Synanthedon formicaeformis

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Synanthedon formicaeformis
Synanthedon formicaeformis.jpg
Synanthedon formicaeformis1.jpg
Scientific classification
Kingdom: Animalia
Phylum: Arthropoda
Class: Insecta
Order: Lepidoptera
Family: Sesiidae
Genus: Synanthedon
Species: S. formicaeformis
Binomial name
Synanthedon formicaeformis
(Esper, 1783)[1]
Synonyms
  • Sesia formiciformis Staudinger, 1856
  • Sphinx tenthrediniformis Esper, 1782 (nec Sphinx tenthrediniformis [Denis & Schiffermüller] 1775])
  • Sphinx nomadaeformis Hübner, [1803-1806] (nec Sesia nomadaeformis Laspeyres 1801)
  • Synanthedon formicaeformis f. duplex Schnaider, 1942
  • Synanthedon herzi Špatenka & Gorbunov, 1992
  • Sesia formicaeformis ab. uniformis Marquardt, 1959 (nec Sesia uniformis Snellen 1900)
  • Sesia flammeus Haworth, 1802 (nomen nudum)

Synanthedon formicaeformis, the red-tipped clearwing, is a moth of the Sesiidae family. It is found in all of Europe, the eastern Palearctic ecozone and the Near East.[2]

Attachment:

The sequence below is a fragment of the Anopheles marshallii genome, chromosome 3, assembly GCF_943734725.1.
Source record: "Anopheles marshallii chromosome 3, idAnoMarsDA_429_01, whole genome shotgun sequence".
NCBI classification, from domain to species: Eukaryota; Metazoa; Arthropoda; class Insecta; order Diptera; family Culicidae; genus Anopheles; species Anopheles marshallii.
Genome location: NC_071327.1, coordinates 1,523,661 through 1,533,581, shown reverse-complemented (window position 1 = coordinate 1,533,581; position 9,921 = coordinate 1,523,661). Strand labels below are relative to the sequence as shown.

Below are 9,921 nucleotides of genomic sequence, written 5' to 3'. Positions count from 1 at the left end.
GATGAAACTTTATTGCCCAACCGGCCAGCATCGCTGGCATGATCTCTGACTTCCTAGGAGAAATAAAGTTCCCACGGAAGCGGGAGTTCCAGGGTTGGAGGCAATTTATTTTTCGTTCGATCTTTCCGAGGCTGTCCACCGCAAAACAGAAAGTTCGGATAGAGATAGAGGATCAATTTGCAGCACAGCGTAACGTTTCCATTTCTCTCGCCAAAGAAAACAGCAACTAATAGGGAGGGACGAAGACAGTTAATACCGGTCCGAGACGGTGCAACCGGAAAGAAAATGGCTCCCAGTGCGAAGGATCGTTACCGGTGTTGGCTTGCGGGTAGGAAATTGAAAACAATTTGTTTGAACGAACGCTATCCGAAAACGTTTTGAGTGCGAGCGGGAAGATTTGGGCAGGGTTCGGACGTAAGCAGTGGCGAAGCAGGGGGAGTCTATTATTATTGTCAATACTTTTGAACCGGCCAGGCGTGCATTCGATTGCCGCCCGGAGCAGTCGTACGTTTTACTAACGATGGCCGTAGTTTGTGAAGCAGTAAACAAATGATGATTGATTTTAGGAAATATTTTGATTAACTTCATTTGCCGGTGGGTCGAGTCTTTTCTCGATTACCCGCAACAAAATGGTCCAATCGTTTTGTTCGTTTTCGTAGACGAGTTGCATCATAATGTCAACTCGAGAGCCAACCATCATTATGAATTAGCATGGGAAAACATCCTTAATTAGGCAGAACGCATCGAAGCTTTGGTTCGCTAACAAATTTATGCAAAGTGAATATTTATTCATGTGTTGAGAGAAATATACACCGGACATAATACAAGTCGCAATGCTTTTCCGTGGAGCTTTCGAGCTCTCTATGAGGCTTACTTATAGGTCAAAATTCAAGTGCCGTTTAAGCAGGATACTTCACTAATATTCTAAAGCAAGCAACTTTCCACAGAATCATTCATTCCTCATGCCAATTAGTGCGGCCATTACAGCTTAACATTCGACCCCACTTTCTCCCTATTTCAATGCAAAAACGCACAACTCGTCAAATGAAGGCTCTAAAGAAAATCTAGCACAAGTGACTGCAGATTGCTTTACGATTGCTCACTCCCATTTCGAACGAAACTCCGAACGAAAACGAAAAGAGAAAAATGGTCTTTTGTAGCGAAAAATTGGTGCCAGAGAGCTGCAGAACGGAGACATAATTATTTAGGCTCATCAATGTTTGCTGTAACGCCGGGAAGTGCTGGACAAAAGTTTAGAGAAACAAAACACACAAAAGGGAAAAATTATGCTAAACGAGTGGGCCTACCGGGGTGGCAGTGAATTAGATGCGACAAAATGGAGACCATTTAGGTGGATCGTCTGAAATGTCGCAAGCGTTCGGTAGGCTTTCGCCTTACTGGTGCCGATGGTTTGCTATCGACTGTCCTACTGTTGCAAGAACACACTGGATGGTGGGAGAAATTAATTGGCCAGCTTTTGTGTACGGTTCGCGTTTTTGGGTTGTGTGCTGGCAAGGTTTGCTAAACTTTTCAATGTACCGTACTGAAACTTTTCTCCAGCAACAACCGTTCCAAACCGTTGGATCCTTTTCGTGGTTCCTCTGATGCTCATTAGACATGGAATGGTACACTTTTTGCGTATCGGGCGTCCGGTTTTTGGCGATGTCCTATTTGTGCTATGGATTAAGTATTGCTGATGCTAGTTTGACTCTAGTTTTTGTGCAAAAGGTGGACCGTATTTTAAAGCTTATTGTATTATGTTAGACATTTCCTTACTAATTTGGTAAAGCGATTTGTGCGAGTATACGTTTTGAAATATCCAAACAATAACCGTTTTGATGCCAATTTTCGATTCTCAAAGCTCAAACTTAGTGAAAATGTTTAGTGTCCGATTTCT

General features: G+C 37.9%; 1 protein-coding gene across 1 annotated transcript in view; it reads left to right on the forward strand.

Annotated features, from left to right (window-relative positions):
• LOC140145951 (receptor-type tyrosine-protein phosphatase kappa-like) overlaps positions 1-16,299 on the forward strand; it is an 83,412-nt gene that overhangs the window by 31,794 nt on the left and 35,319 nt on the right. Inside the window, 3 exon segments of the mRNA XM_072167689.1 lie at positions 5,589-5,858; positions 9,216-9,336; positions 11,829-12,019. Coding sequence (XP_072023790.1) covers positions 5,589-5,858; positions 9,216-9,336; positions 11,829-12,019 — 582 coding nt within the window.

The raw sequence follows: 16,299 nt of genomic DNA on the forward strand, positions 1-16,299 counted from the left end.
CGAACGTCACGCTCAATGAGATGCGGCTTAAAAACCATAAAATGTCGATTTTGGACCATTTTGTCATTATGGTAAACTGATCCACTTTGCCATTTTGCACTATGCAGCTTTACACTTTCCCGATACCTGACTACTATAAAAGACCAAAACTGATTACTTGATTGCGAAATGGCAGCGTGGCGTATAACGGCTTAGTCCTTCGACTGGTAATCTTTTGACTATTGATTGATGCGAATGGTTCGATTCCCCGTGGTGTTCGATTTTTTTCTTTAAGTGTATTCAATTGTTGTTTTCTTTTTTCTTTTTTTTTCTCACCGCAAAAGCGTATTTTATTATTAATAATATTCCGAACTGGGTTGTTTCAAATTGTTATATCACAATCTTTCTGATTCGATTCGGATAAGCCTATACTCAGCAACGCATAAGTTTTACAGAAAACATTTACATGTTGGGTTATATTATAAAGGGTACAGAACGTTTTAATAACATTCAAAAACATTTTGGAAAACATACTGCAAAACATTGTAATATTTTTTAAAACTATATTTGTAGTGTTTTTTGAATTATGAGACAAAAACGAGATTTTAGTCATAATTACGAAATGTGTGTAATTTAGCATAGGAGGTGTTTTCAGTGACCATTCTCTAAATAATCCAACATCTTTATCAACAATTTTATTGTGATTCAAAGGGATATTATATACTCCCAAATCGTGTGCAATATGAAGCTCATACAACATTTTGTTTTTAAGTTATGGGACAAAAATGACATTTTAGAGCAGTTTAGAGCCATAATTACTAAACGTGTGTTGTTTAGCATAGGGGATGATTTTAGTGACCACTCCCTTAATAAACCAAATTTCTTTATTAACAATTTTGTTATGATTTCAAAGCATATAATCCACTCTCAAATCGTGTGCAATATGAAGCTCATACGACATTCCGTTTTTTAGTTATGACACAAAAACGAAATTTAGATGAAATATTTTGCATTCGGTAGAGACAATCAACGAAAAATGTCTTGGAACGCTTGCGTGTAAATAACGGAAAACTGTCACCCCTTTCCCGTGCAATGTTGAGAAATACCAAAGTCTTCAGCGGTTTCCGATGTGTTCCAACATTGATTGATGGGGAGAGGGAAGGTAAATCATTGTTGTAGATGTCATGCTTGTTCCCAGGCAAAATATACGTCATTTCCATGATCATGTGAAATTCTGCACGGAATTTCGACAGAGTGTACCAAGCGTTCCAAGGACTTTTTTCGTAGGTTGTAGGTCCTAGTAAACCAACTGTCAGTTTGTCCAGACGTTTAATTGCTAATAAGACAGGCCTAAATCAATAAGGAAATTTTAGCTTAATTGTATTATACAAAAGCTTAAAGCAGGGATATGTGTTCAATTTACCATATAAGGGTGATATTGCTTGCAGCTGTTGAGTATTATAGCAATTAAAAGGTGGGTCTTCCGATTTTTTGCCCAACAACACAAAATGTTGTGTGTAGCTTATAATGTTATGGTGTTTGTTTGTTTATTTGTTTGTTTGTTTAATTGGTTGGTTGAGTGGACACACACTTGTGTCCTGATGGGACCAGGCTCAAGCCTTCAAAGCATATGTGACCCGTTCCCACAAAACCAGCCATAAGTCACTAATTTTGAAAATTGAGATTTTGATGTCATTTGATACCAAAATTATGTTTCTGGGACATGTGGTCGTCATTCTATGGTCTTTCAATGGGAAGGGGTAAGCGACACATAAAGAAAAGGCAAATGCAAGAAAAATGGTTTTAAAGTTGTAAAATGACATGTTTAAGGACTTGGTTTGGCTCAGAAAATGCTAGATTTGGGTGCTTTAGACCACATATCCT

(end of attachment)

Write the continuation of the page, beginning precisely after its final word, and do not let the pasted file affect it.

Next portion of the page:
The wingspan is 17–19 mm. Adults have clear wings, which are covered in scales only on the wing veins, the discal area and the wing edges. They have reddish patches at the tips of the forewings.[3] The forewings are reddish coloured on the edges. The fringes are brownish. The discal stain is crescent-shaped, olive or reddish brown and extends from the front to the back edge. The hindwings have a narrow dark edge, as well as a small black-brown discal stain. The antennae, head, thorax and abdomen shine blue black. A red ring is located respectively on the fourth and fifth segment of the abdomen. Sometimes, also the sixth segment is reddish in colour. The hind tufts are strongly fan shaped, blue-black in colour, clear yellowish white on the sides.

Adults are on wing from May to July, at higher elevations until August. They are particularly active in the sunshine and visit the flowers of different plants, such as those of elderberry Sambucus nigra, Origanum vulgare, Jacobaea vulgaris, Ligustrum vulgare and Rubus idaeus.

The larvae feed inside the stems of various Salix species of, including Salix viminalis.They prefer injured, sick or elderly trees.The larvae overwinter and pupate in the spring under the bark of the food plant.

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